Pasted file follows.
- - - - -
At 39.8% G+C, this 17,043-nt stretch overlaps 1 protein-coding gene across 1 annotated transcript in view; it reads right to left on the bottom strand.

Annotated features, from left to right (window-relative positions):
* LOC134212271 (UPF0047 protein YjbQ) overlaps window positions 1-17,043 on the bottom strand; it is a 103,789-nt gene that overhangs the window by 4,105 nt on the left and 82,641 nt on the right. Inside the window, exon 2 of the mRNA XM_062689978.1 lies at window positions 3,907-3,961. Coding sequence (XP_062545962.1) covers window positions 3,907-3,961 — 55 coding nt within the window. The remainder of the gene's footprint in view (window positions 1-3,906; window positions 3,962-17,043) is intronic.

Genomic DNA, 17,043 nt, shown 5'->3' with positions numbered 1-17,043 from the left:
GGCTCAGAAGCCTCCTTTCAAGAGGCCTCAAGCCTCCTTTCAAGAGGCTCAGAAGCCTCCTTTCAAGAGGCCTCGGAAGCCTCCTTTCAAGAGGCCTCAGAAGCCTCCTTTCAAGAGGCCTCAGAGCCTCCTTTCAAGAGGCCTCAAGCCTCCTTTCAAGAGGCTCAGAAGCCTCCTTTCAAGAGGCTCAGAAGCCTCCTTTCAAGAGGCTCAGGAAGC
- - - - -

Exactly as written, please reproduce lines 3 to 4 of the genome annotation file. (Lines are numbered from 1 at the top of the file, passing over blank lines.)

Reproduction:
* LOC134212271 (UPF0047 protein YjbQ) overlaps window positions 1-17,043 on the bottom strand; it is a 103,789-nt gene that overhangs the window by 4,105 nt on the left and 82,641 nt on the right. Inside the window, exon 2 of the mRNA XM_062689978.1 lies at window positions 3,907-3,961. Coding sequence (XP_062545962.1) covers window positions 3,907-3,961 — 55 coding nt within the window. The remainder of the gene's footprint in view (window positions 1-3,906; window positions 3,962-17,043) is intronic.

Genomic DNA, 17,043 nt, shown 5'->3' with positions numbered 1-17,043 from the left: